PFAS Liability: “Sovereign Immunity” Means Companies May Foot the Bill
Environmental watch groups, legislators, the media, and litigators have all squarely focused on PFAS contamination in one primary source – water. More specifically, drinking water. Environmental groups test local water supplies and report PFAS counts, politicians introduce bills at the state and federal levels to regulate the amount of PFAS permitted in drinking water, the media gives citizens daily news updates on PFAS in drinking water, and lawsuits are increasingly filed for both personal injury and remediation costs. Yet, often lost in the discussion and thus far largely flying under the radar is one party that has unquestionably contributed to the issues that exist today with respect to PFAS in water systems – the United States military. Involving the military in lawsuits or enforcement actions, though, often leads to a dead end due to the doctrine of sovereign immunity. It is that same protection afforded to the government, though, that will ultimately result in significantly increased costs to property owners, manufacturer, and water treatment facilities alike.
The U.S. military has several thousand military bases in every state in the country. For decades, on many of the military bases, PFAS-containing aqueous film-forming foam (AFFF) was used in fire suppression drills and service members were trained to put out jet, ship, and fuel depot fires. One of the more prolific examples of this type of training was found at the Tustin Marine Corps Air Station in Tustin, California, which closed in 1999. At a site on that base, over the course of several years, 350,000 gallons of jet fuel and other liquids were ignited and then extinguished using PFAS-containing AFFF. Abutting the military base and the drill site was Peters Canyon Channel, a waterway that discharges into local streams and rivers, which ultimately provide drinking water to Californians. One drinking water well located in the vicinity of the Tustin Base has PFAS levels of 770,000 parts per trillion (ppt). For reference, in August of 2019, the California State Water Resources Control Boars set new drinking water notification levels of 5.1 ppt for PFOA and 6.5 ppt for PFOS, the two most prevalent types of PFAS.
California’s story is not unique. Many states, including Michigan, Pennsylvania, New Mexico, New York and Massachusetts, have begun to look to military bases and their use of AFFF as contributing factors to local PFAS drinking water issues. Yet, time and again, the states’ efforts to try to force the government to contribute to the cleanup or monitoring of local drinking water is met with refusal and a reference to the government’s sovereign immunity protection. With significant pressure to hold someone responsible and clean up citizens’ drinking water, state agencies are forced to look to other parties that may be responsible for some portion of the PFAS found in drinking water supplies. State environmental agencies look to property owners, commercial sites, and industrial sites abutting or near local waterways to identify likely or possible users of PFAS, and issue violation notices seeking penalties and cleanup costs. In some instances, states pursue companies through civil litigation. The most recent example of this was Michigan’s pursuit of Wolverine World Wide – a tannery that disposed of waste, including PFAS materials, in a landfill dating back to the 1960s. The case ultimately settled for $69.5 million in early 2020. While there is no evidence that the PFAS involved in the Wolverine litigation were the result of a military base, the case is nevertheless relevant in showing companies the risks involved in becoming embroiled in PFAS litigation.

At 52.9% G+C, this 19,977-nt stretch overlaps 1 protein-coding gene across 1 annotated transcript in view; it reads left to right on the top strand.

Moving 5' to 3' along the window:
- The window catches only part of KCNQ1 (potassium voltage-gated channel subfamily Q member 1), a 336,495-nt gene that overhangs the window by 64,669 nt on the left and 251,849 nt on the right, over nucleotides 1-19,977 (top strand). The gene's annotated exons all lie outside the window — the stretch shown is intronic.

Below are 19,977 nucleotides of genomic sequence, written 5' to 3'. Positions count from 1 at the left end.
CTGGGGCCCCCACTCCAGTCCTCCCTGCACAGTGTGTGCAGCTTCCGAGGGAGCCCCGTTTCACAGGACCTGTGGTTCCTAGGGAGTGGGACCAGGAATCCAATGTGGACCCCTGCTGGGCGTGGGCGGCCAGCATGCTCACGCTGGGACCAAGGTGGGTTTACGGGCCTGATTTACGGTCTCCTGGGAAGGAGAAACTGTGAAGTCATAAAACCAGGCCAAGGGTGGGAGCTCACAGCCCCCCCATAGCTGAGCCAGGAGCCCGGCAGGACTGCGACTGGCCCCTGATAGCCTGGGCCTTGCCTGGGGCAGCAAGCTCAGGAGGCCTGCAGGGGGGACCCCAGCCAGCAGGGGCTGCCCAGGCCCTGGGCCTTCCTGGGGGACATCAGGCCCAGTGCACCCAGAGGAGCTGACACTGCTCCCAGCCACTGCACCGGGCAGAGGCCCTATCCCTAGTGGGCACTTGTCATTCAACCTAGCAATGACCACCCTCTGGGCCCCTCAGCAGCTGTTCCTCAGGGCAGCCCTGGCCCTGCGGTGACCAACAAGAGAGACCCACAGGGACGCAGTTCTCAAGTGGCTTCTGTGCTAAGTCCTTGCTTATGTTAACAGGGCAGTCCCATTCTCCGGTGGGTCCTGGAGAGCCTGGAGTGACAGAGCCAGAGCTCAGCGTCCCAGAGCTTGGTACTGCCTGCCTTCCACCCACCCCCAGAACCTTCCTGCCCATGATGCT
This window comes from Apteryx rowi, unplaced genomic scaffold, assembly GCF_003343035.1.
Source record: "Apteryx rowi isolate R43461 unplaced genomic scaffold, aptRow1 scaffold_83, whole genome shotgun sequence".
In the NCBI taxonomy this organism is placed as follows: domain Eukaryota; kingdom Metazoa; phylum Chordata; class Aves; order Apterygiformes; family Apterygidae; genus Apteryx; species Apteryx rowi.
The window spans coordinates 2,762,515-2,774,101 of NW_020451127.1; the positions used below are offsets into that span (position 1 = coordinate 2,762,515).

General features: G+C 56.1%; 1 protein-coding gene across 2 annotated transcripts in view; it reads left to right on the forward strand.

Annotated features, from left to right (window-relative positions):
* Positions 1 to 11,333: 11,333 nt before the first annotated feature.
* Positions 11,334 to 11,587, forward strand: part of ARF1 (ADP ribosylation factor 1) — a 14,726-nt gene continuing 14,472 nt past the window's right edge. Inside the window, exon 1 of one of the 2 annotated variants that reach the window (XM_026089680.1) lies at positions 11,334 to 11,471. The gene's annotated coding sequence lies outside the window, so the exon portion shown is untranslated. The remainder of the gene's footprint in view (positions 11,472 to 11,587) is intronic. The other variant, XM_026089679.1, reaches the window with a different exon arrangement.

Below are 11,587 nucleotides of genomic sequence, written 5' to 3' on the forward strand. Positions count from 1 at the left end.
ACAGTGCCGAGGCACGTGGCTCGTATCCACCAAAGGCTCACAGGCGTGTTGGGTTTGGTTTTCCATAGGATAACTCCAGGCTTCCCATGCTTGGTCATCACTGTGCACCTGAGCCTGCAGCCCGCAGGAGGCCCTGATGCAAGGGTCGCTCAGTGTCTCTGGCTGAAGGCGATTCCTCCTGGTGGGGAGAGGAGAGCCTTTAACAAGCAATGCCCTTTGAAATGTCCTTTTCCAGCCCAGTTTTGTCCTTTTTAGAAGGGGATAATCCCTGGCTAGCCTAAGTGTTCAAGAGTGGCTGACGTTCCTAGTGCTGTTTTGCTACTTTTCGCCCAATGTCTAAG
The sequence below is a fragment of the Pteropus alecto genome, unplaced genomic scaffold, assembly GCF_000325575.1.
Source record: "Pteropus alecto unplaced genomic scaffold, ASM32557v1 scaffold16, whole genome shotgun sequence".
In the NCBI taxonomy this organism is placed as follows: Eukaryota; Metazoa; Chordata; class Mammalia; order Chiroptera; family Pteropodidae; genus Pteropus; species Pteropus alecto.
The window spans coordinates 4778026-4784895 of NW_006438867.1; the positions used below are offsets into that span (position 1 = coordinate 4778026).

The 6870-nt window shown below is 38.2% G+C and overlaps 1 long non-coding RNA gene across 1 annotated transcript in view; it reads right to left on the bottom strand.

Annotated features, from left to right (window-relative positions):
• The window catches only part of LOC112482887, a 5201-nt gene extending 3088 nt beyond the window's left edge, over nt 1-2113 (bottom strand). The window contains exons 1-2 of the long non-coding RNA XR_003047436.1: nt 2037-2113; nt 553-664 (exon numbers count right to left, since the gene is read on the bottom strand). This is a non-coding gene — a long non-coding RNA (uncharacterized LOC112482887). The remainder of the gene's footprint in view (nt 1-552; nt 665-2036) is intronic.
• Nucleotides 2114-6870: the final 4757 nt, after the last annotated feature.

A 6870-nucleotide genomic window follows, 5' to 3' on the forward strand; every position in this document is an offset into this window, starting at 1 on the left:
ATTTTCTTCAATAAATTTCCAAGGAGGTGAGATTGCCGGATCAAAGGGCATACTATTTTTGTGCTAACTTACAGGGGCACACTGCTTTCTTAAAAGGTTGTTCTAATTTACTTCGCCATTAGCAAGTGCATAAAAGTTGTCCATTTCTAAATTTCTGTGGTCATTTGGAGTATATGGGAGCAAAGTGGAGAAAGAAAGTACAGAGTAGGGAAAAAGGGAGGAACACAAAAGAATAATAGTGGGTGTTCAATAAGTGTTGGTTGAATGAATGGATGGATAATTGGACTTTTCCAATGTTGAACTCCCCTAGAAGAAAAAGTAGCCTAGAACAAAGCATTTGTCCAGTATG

In Orange County, California, the local water boards in the area just announced a proposed lawsuit against companies that, if successful, would force various companies to pay for the costs of cleaning up the local drinking water sources. The water board estimates that those costs would exceed $1 billion. The involvement of the water boards shows another interesting dynamic in the PFAS litigation – as more and more attention is focused on drinking water issues, water utilities find themselves susceptible to potential lawsuits for providing PFAS-containing drinking water to citizens and allegedly not taking adequate measures to remediate the problems that might exist. In a pro-active measure, water treatment facilities are now contemplating actions that the Orange County water boards publicly discussed – litigating against property owners and companies in the vicinity of water sources in an effort to have other parties pay for or conduct remediation of drinking water.
While PFAS use in manufacturing and presences in products is sometimes known, with over 7,000 PFAS chemicals in existence, it is often not possible for manufacturers and distributors to know whether a PFAS chemical is in fact used in its products. Diligent steps must be taken by all manufacturers and distributors to determine the exact contents of products as nations across the globe increase efforts to regulate PFAS, or else companies will be faced with significant litigation woes or last-minute compliance initiatives that can be significant in cost. Hoping that the government steps in and contributes to some degree to the cleanup costs would be poor planning on the part of any company, as there is no sign that the government plans to consent to waive sovereign immunity with respect to PFAS issues any time soon.